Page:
Piston Broke Again

“How long will that job take?” my wife asked, as I headed into the garage.

I hate this question. Years of classic car ownership have taught me that fixing that annoying but almost certainly harmless rattle from under the dashboard will either take 10 minutes, two years or anything in between. And it doesn’t matter how many years you’ve been tinkering (a word almost exclusively used by people who view your hobby as proof of a minor but socially-impeding personality disorder) with old cars, they’ll catch you out every time.

An extreme but nonetheless painfully true example of the fluid state of classic car maintenance is the time I embarked on a small bodywork job on my 1973 MGB GT. This was the car that replaced my much-loved first four-wheeled friend, a 1959 Morris Minor. By now I was in my mid-twenties and looking for something a little more sprightly than the undeniably cute but rather less than sporting little saloon. I wanted something less district nurse and more man about town, despite living in a village. Which is when I met a bloke in a pub.

It’s hard enough resisting tempestuous impulses involving old cars at the best of times…

A regular had just the car I needed. It’s hard enough resisting tempestuous impulses involving old cars at the best of times, but throw in a few pints of Flowers Original and there’s no chance of doing anything other than making an instant rash decision based on far too little information and a gross excess of blind enthusiasm. And beer. Which is how one Friday evening at around 9pm I became the owner of the Teal Blue MGB GT, which at 8pm I didn’t even know existed.

For several months I just drove it. Which is to say I did nothing other than maintenance jobs that took anything from a few minutes to a couple of days. But the small patch of rust at the very bottom of one front wing bothered me every time I got in or out of the car, and eventually I decided it was time I sorted it out. Doing so meant taking off the front wing, welding in a small piece of metal to replace the rust and refitting the panel. Paint could wait till the following weekend – for it was that long I thought the repair would take.

Vast sections had been eaten away by rust. The more I poked it, the more holes appeared.

Armed with a borrowed welding kit, very little idea how to use it and a hijacked corner of a friend of a friend’s barn, I set about unbolting the rust-blighted panel in preparation for a small corrective procedure. The job’s timeline went out the window from the get-go; removing the panel took me a lot longer than I’d anticipated and it took me almost all of the Saturday to successfully disentangle it from the car. When I finally did, the evening light was failing (the barn had no electricity) which was the only piece of good fortune in the whole of this tale, as it allowed me to enjoy my evening without the weight of the truth I discovered on my return the following morning.

The MG’s bodywork previously hidden by the wing contained a lot less metal than the car had left the factory with. Vast sections of bodywork had been eaten away by rust. The more I poked it, the more holes appeared. And the more I inspected other areas of the car more closely, the more I realized that a minor corrective procedure wasn’t what it needed. This wasn’t a couple of stiches and a tetanus jab, this was reconstructive surgery – Six Million Dollar Man style – and I was a hospital orderly in need of a consultant surgeon.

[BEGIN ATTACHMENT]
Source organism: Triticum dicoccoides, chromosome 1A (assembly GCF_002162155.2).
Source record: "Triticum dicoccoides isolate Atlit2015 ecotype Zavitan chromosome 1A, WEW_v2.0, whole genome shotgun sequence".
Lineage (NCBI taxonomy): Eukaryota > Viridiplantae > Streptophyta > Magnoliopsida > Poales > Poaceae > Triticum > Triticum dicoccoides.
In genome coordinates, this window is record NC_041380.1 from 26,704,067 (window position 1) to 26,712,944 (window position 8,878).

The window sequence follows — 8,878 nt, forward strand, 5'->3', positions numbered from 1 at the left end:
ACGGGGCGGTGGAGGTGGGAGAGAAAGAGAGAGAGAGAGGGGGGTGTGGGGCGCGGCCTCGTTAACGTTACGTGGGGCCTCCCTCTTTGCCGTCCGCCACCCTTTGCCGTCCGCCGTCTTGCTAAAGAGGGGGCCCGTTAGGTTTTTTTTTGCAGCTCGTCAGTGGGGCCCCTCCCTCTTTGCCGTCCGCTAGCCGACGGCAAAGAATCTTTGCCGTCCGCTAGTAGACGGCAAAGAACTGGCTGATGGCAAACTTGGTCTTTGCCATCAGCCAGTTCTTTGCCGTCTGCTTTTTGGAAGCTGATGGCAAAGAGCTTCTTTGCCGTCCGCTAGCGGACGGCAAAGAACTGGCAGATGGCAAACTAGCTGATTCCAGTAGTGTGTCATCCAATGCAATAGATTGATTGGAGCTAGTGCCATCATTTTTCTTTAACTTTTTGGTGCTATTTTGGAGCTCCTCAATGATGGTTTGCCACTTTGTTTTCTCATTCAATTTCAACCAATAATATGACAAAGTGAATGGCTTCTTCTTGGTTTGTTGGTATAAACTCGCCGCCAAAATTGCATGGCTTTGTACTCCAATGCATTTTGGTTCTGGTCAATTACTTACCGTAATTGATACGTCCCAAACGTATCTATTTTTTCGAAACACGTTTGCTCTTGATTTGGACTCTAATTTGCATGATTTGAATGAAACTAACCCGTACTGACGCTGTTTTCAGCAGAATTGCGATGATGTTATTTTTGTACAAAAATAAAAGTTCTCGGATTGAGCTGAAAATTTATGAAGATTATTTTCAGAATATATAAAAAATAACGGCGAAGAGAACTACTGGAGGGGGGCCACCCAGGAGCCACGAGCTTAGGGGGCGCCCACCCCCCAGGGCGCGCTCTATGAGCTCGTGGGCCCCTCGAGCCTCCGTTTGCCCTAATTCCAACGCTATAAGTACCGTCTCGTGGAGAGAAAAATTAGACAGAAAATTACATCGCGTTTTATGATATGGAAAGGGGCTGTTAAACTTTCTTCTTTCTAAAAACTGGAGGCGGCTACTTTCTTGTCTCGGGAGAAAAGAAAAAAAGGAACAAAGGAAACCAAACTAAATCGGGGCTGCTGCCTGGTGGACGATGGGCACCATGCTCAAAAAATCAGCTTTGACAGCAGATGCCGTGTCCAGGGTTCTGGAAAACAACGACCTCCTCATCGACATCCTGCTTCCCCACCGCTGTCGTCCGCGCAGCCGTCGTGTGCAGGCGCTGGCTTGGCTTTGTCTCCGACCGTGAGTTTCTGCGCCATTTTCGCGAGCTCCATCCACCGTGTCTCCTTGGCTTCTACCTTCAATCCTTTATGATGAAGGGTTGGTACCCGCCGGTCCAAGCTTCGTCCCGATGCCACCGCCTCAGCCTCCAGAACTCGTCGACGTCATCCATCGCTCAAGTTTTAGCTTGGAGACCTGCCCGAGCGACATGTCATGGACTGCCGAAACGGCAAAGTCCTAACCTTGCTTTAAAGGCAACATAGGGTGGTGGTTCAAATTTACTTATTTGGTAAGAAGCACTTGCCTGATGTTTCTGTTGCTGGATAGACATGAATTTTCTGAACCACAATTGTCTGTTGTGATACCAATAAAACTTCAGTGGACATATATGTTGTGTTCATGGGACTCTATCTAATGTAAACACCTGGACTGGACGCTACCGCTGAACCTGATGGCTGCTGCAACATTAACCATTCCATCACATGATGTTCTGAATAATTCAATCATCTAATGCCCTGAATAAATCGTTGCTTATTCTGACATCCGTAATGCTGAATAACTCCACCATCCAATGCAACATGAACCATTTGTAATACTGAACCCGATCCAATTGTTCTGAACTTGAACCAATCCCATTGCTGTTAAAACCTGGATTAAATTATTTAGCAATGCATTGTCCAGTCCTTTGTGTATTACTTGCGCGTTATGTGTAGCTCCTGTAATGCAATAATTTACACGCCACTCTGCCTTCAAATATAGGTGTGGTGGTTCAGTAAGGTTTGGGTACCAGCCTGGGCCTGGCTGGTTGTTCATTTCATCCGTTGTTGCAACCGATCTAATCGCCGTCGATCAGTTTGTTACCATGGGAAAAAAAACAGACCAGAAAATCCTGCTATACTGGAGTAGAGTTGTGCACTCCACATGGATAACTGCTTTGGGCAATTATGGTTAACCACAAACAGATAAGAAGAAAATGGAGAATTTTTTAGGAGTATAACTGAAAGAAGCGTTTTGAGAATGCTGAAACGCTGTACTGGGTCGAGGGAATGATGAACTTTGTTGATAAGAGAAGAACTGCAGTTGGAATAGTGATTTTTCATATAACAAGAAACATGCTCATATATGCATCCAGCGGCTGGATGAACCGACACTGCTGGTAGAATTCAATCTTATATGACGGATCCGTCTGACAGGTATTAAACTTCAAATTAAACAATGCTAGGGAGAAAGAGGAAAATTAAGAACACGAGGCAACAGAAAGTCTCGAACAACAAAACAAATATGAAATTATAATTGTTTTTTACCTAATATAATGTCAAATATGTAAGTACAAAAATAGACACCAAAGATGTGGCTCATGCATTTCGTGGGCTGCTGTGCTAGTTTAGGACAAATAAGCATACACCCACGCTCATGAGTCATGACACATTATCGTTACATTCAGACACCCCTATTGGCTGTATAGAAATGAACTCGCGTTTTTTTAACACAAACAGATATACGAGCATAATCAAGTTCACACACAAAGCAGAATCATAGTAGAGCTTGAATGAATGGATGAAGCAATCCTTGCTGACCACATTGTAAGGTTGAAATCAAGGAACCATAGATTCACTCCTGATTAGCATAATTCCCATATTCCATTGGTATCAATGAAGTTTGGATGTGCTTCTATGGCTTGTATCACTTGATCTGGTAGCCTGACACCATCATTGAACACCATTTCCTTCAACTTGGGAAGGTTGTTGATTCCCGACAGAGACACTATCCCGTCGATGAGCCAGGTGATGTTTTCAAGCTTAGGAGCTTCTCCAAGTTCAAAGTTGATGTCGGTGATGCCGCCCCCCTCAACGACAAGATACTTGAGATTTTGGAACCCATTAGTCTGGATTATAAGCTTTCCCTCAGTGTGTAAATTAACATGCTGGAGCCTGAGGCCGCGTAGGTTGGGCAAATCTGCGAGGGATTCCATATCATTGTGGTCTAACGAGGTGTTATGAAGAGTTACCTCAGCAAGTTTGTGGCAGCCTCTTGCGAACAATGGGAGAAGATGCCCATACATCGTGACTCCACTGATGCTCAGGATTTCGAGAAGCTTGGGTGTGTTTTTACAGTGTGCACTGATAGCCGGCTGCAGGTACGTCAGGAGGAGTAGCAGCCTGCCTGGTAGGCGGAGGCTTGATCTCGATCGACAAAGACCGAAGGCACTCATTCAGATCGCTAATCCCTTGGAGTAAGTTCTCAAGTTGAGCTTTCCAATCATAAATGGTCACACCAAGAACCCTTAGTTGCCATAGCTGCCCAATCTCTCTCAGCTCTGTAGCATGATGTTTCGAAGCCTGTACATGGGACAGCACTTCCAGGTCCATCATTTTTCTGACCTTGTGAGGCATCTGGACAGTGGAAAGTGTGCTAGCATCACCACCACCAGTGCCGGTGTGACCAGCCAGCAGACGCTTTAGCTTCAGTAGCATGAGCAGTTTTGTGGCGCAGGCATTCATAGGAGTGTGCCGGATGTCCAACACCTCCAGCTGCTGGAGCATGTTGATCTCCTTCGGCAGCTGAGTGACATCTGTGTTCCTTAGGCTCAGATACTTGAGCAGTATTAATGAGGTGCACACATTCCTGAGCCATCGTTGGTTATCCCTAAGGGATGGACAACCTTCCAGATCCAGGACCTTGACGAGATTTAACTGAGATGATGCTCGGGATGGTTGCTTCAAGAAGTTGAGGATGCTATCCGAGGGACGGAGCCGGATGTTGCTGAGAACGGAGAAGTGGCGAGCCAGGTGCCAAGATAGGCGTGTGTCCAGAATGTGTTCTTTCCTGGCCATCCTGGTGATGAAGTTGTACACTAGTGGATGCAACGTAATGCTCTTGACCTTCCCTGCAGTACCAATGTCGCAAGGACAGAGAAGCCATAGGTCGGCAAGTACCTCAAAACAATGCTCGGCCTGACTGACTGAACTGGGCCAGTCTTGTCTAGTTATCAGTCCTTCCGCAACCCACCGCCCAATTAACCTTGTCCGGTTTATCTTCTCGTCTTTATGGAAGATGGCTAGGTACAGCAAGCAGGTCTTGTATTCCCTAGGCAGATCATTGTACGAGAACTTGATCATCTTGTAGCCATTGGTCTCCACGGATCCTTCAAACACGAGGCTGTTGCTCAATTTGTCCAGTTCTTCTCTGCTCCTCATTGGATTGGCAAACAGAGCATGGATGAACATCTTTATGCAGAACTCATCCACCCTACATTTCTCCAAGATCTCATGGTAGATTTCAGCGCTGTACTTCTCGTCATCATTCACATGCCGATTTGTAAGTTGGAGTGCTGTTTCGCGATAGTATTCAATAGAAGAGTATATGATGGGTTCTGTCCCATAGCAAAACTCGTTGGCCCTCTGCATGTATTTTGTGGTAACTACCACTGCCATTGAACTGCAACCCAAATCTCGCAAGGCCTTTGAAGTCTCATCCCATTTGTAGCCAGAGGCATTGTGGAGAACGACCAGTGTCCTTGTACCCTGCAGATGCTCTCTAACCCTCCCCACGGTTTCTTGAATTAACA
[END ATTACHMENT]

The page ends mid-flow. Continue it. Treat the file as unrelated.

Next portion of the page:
I had two options. I could stick the wing back on the car, polish it up and sell it, or I could buy a welder, lash out a small fortune on new panels and condemn myself to spending every spare minute I had cutting out rusty lumps of MG and welding in new ones. After I’d learnt to weld. And travelled the 10 miles from my home to the barn the car was now looking like spending considerably longer than a weekend in. Obviously, the former option was the sensible one. Equally obviously, I took the latter.

The sense of achievement I felt when I finally drove the car out of that barn was immense.

“I wish that I knew what I know now, when I was younger,” sang Rod Stewart. Maybe he had a rusty MGB too, as I’d certainly have taken the ‘polish it up and shift it on’ route if I’d had the slightest idea of the sheer amount of work I was about to take on. But thankfully I had no idea – even at this stage I reckoned that a couple of months’ work would have the car back on the road.

I say thankfully because although the next two years were gruesome at times – anyone who’s never had welding spatter go down their ear and sizzle like a particularly effervescent chicken shashlik doesn’t know the meaning of the word earache – the sense of achievement I felt when I finally drove the car out of that barn was immense. The only original panels left on it were the roof and the bonnet (it really had been beyond repair) and I’d repaired it. It may well have been stupid, but I learnt a lot; and not just how to weld, but how to dig deep and keep going even when every part of you just wants to give up.

Of course, the shine was taken off events six months later when the MG was stolen, never to be seen again, but that’s another story. And it’s also why, nearly 30 years later, I’m on the hunt for another MGB…

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Will Holman

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